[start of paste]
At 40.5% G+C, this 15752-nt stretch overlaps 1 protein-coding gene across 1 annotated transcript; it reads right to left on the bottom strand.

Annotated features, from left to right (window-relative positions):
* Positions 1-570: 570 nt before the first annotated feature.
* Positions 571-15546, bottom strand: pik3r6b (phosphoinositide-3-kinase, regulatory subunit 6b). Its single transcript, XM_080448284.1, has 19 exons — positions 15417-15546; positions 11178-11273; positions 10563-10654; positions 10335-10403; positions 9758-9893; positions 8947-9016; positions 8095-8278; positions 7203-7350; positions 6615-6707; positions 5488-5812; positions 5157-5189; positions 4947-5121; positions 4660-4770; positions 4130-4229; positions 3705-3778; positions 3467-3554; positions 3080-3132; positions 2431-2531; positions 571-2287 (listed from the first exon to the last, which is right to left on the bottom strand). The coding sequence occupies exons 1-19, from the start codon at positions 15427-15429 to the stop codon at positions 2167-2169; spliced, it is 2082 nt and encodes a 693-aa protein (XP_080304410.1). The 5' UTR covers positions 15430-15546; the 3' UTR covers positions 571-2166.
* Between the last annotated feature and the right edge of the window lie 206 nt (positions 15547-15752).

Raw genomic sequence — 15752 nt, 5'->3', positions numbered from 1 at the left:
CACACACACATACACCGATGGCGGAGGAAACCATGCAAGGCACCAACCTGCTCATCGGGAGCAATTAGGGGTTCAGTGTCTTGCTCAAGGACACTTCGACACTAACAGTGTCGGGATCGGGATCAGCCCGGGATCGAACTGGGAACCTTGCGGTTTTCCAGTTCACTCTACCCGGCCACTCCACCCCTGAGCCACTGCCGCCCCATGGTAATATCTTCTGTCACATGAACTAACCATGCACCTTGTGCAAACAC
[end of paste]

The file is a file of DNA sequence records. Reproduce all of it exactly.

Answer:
At 40.5% G+C, this 15752-nt stretch overlaps 1 protein-coding gene across 1 annotated transcript; it reads right to left on the bottom strand.

Annotated features, from left to right (window-relative positions):
* Positions 1-570: 570 nt before the first annotated feature.
* Positions 571-15546, bottom strand: pik3r6b (phosphoinositide-3-kinase, regulatory subunit 6b). Its single transcript, XM_080448284.1, has 19 exons — positions 15417-15546; positions 11178-11273; positions 10563-10654; positions 10335-10403; positions 9758-9893; positions 8947-9016; positions 8095-8278; positions 7203-7350; positions 6615-6707; positions 5488-5812; positions 5157-5189; positions 4947-5121; positions 4660-4770; positions 4130-4229; positions 3705-3778; positions 3467-3554; positions 3080-3132; positions 2431-2531; positions 571-2287 (listed from the first exon to the last, which is right to left on the bottom strand). The coding sequence occupies exons 1-19, from the start codon at positions 15427-15429 to the stop codon at positions 2167-2169; spliced, it is 2082 nt and encodes a 693-aa protein (XP_080304410.1). The 5' UTR covers positions 15430-15546; the 3' UTR covers positions 571-2166.
* Between the last annotated feature and the right edge of the window lie 206 nt (positions 15547-15752).

Raw genomic sequence — 15752 nt, 5'->3', positions numbered from 1 at the left:
CACACACACATACACCGATGGCGGAGGAAACCATGCAAGGCACCAACCTGCTCATCGGGAGCAATTAGGGGTTCAGTGTCTTGCTCAAGGACACTTCGACACTAACAGTGTCGGGATCGGGATCAGCCCGGGATCGAACTGGGAACCTTGCGGTTTTCCAGTTCACTCTACCCGGCCACTCCACCCCTGAGCCACTGCCGCCCCATGGTAATATCTTCTGTCACATGAACTAACCATGCACCTTGTGCAAACAC